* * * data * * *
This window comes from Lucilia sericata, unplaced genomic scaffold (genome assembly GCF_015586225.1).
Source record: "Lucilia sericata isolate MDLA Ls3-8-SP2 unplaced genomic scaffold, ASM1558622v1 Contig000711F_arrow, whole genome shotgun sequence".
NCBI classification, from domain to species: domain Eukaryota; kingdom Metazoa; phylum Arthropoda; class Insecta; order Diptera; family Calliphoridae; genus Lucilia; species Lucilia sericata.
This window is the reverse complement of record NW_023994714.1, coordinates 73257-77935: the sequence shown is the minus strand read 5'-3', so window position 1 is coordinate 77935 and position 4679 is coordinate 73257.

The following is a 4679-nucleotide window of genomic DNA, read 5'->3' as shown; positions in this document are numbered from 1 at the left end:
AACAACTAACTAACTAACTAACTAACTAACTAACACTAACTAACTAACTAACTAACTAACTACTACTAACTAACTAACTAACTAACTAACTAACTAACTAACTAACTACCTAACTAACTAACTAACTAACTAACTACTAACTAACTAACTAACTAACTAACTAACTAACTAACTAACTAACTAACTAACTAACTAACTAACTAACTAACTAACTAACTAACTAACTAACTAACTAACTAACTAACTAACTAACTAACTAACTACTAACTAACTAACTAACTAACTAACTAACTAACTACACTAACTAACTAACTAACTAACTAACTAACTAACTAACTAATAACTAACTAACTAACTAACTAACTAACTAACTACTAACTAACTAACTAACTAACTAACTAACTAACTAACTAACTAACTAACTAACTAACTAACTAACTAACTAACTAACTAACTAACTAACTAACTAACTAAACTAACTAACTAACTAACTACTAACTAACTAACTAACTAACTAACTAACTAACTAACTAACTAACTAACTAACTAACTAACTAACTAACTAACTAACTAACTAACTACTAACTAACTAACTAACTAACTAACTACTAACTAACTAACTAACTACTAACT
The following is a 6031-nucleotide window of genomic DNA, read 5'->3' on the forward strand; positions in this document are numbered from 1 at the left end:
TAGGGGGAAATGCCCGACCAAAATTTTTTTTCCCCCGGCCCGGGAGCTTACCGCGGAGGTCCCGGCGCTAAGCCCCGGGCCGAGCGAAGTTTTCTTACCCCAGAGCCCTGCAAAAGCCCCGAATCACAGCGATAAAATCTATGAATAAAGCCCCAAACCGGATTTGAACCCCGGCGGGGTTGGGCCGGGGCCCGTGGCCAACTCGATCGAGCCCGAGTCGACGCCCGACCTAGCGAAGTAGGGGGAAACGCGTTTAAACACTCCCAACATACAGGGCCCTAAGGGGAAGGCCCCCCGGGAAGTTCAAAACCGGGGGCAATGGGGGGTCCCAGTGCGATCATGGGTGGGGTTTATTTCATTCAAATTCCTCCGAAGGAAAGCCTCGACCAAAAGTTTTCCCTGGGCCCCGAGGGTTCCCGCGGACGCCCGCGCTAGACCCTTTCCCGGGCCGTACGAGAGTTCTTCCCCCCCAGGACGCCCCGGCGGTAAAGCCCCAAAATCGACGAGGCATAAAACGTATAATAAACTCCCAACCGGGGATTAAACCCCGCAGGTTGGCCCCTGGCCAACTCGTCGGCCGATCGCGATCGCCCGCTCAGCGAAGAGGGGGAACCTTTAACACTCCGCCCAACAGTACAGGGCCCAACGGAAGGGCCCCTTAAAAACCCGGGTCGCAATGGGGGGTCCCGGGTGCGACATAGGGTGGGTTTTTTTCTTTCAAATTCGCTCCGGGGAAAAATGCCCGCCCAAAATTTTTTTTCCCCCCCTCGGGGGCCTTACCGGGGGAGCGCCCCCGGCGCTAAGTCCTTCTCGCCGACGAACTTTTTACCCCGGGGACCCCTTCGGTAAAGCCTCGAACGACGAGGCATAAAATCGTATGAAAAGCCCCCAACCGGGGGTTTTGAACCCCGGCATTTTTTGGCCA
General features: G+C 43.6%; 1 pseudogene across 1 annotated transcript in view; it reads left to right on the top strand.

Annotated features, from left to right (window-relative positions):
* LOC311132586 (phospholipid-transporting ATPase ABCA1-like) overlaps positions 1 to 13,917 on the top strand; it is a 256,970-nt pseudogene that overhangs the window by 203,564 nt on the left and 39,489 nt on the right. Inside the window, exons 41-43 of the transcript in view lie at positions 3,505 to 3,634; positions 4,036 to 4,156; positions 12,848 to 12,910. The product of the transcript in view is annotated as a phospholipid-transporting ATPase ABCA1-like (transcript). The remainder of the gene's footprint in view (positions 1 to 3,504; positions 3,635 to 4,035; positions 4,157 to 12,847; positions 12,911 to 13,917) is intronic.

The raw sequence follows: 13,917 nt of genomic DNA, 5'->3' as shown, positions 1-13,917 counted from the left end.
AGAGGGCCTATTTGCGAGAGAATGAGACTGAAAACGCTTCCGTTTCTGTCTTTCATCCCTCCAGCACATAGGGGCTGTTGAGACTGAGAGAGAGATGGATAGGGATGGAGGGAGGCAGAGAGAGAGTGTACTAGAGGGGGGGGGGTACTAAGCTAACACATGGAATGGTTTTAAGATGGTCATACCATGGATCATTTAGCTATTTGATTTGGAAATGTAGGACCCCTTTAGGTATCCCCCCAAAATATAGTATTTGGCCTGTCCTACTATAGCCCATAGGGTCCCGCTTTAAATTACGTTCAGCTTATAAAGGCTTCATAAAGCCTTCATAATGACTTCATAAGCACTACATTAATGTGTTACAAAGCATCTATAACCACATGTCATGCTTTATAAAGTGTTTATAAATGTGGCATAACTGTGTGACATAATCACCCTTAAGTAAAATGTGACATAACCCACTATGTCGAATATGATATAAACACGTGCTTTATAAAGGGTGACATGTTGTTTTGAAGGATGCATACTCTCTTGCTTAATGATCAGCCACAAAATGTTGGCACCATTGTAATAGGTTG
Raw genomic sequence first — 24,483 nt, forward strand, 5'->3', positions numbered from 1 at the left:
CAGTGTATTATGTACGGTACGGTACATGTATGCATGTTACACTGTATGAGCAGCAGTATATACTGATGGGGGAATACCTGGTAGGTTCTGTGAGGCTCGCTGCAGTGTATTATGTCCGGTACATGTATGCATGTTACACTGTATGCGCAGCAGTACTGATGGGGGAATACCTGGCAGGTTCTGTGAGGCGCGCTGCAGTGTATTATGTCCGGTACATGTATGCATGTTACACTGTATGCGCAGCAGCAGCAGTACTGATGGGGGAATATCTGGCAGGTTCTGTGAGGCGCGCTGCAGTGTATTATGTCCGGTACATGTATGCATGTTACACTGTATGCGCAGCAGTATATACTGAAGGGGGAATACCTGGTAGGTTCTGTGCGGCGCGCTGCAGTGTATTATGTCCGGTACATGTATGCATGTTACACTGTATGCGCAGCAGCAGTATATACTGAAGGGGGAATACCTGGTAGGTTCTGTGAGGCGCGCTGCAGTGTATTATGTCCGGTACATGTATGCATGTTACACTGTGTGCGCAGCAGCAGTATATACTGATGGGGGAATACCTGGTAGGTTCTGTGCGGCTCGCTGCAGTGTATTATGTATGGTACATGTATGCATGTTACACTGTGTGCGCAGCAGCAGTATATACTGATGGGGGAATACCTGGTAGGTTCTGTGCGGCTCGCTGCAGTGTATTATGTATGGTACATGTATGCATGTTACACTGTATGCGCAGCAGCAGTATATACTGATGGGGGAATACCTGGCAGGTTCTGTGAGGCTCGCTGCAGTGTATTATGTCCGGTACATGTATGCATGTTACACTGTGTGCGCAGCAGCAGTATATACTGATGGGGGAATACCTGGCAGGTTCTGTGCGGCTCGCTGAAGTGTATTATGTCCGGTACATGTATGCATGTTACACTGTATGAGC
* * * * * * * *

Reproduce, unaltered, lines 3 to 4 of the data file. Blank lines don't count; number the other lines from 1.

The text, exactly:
NCBI classification, from domain to species: domain Eukaryota; kingdom Metazoa; phylum Arthropoda; class Insecta; order Diptera; family Calliphoridae; genus Lucilia; species Lucilia sericata.
This window is the reverse complement of record NW_023994714.1, coordinates 73257-77935: the sequence shown is the minus strand read 5'-3', so window position 1 is coordinate 77935 and position 4679 is coordinate 73257.